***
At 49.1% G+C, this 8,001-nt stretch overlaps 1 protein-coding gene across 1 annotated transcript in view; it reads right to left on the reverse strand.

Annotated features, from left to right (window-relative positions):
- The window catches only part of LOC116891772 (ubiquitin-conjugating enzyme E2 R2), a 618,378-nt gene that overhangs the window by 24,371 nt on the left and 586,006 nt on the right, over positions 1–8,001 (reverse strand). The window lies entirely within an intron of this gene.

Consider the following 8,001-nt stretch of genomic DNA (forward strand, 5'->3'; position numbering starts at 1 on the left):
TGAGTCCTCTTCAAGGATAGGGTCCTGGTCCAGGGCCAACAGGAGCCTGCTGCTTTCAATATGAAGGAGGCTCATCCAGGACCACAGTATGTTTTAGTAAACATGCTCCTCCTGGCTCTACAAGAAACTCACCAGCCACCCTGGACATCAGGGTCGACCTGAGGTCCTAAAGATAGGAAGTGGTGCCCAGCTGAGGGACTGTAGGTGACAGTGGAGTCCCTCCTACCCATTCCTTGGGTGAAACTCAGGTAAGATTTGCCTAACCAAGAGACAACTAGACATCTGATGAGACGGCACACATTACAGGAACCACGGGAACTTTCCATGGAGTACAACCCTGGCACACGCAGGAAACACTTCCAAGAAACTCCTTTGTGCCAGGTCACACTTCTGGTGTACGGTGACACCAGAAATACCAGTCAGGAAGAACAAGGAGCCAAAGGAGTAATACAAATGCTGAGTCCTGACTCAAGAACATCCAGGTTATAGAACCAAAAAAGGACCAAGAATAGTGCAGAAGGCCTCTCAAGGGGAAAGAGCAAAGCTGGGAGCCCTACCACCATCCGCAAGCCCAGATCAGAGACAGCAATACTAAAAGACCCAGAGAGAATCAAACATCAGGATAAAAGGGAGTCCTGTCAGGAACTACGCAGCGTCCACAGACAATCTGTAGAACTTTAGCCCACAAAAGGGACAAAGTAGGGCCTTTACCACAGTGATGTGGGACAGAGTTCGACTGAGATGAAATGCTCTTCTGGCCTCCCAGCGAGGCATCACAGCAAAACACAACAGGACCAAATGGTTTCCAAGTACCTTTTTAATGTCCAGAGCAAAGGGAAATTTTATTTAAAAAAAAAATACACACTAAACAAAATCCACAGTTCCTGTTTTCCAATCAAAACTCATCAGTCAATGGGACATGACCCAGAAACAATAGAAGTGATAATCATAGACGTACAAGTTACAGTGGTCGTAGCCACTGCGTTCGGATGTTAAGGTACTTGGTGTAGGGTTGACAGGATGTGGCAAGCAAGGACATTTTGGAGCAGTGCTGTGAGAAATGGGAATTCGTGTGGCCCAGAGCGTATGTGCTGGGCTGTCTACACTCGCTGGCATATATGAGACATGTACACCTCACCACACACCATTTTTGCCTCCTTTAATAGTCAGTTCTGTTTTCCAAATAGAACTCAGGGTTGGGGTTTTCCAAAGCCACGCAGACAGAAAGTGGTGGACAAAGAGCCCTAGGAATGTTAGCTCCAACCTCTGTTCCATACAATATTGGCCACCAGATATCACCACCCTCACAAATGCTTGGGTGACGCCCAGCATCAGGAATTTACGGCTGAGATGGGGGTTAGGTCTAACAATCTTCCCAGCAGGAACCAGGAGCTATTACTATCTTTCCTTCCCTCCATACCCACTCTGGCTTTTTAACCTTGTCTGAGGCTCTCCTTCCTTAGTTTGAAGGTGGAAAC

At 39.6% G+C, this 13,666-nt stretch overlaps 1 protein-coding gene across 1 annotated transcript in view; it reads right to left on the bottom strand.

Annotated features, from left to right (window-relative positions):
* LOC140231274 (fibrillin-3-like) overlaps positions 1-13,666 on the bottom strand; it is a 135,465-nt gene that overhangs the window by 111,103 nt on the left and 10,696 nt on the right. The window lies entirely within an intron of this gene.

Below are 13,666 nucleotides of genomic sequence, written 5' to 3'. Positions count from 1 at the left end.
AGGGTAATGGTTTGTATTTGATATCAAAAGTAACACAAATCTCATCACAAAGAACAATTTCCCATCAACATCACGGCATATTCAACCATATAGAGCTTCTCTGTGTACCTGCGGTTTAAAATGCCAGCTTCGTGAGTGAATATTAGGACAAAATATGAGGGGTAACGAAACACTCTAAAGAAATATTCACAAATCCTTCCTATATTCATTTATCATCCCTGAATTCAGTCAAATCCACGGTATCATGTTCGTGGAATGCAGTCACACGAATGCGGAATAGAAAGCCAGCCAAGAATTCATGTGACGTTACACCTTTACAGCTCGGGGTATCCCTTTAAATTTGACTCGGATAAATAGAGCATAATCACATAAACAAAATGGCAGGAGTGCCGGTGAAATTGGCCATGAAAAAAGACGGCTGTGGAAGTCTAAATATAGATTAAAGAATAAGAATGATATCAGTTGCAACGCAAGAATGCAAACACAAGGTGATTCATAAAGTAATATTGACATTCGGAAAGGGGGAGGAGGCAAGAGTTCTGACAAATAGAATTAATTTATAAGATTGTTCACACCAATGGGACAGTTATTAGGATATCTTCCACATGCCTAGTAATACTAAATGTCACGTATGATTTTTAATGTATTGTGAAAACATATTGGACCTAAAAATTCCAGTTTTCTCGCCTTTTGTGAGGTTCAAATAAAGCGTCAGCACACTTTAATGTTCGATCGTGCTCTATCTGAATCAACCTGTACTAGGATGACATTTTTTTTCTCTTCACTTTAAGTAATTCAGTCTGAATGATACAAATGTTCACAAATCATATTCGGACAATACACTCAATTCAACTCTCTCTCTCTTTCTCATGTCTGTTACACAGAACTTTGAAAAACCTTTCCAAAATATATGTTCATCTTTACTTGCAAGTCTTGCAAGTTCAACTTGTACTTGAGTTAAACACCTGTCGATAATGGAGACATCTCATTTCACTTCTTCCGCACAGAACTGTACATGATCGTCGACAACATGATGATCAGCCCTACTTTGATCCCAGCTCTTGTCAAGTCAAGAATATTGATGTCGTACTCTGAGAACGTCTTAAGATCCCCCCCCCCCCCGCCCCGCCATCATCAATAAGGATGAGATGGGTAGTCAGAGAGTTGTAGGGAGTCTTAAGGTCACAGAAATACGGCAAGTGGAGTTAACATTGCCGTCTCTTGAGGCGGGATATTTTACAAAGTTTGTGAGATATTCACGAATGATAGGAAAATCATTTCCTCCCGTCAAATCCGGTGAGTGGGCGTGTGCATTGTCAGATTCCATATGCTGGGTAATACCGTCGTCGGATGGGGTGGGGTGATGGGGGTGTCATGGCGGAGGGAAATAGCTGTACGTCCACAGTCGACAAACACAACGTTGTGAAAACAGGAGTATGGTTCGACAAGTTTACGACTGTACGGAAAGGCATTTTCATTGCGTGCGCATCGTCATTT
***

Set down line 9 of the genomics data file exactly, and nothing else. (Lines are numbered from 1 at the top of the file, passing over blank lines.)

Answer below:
Below are 13,666 nucleotides of genomic sequence, written 5' to 3'. Positions count from 1 at the left end.